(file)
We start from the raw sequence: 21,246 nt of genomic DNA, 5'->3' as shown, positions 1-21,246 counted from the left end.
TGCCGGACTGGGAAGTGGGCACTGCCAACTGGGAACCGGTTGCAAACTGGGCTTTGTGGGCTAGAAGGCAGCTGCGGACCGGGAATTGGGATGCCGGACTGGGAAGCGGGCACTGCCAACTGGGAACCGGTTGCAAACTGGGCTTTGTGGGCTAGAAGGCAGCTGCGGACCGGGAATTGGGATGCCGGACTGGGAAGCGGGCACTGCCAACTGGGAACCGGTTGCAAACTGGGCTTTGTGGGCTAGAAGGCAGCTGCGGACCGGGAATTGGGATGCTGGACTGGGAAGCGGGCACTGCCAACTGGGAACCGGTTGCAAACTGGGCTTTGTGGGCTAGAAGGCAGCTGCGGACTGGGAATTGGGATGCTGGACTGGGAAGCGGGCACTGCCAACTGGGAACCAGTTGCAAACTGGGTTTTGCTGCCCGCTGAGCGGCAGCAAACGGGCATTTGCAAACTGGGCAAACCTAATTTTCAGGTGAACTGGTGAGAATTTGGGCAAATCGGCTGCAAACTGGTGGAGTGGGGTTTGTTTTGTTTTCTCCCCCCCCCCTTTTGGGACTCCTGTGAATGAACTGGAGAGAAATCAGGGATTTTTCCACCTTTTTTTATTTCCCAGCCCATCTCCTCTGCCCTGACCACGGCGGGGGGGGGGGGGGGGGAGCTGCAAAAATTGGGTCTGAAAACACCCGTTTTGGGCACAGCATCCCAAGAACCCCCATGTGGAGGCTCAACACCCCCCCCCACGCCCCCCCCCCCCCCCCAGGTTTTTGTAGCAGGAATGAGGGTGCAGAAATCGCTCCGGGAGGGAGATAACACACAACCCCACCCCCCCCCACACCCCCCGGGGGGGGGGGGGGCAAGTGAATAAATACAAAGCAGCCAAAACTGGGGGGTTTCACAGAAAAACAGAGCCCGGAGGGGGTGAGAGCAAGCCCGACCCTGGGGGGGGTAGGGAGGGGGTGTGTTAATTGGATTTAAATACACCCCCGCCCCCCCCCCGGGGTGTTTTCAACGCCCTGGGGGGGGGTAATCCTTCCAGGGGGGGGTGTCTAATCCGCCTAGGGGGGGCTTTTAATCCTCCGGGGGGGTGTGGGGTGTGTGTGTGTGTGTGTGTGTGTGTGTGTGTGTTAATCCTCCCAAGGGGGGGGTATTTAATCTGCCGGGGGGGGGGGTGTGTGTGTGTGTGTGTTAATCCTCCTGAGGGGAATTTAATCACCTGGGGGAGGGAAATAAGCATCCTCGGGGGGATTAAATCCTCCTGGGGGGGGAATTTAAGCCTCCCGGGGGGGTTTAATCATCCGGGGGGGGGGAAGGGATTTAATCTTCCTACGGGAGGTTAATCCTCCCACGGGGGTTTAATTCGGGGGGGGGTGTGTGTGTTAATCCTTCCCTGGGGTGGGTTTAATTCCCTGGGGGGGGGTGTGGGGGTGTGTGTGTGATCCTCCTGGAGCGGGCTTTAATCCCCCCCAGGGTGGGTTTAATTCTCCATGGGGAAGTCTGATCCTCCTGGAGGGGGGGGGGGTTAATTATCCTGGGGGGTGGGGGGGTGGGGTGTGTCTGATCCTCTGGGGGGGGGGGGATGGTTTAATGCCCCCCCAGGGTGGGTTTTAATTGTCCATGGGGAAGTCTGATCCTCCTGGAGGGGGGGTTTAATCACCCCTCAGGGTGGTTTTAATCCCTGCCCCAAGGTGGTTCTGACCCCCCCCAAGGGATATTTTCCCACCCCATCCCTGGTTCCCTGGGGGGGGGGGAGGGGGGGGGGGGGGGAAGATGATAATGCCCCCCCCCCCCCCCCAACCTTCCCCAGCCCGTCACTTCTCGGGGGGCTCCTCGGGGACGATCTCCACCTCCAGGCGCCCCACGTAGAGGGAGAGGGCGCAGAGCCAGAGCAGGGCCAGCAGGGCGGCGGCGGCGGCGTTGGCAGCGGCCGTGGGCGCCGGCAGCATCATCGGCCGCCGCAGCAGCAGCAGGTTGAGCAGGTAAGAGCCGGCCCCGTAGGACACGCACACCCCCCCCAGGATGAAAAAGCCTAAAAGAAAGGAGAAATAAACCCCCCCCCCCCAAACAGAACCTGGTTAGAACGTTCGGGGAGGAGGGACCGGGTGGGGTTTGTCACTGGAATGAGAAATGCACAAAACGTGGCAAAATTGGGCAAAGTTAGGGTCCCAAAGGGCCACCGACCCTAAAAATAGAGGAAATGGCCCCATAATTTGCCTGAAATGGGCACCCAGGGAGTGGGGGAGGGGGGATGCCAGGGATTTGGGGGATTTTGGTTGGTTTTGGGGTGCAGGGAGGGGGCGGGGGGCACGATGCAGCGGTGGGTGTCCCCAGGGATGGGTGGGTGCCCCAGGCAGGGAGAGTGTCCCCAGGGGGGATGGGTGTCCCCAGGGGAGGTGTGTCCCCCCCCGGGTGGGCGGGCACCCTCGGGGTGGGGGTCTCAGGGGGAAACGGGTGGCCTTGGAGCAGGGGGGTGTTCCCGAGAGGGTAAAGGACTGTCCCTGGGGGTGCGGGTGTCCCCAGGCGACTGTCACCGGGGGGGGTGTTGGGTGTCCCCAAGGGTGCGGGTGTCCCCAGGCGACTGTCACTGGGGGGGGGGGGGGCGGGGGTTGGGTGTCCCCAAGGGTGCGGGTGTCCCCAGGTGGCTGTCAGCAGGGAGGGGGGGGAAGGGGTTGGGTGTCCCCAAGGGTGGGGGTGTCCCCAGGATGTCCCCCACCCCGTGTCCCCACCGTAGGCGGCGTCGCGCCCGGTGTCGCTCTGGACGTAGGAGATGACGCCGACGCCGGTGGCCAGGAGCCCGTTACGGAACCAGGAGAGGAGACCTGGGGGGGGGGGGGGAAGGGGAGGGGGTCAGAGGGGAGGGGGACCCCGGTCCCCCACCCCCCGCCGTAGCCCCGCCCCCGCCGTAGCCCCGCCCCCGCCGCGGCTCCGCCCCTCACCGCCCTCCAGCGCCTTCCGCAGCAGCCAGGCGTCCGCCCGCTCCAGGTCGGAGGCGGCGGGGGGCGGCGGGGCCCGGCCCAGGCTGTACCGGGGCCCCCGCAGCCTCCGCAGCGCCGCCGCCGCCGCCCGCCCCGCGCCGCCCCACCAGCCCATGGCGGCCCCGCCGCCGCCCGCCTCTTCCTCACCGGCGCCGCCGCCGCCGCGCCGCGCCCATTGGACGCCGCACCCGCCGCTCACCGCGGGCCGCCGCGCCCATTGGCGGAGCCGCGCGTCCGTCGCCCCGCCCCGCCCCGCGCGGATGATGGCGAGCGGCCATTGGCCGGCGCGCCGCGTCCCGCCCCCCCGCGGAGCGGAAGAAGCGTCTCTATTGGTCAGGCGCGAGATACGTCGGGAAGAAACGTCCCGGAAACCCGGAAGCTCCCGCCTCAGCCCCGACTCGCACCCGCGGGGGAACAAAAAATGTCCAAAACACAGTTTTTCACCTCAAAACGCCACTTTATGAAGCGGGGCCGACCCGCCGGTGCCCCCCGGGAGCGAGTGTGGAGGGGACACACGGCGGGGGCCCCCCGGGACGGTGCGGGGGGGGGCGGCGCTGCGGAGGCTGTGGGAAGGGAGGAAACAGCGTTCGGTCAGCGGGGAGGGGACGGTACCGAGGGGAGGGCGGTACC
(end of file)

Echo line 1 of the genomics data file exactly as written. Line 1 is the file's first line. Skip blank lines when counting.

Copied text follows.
We start from the raw sequence: 21,246 nt of genomic DNA, 5'->3' as shown, positions 1-21,246 counted from the left end.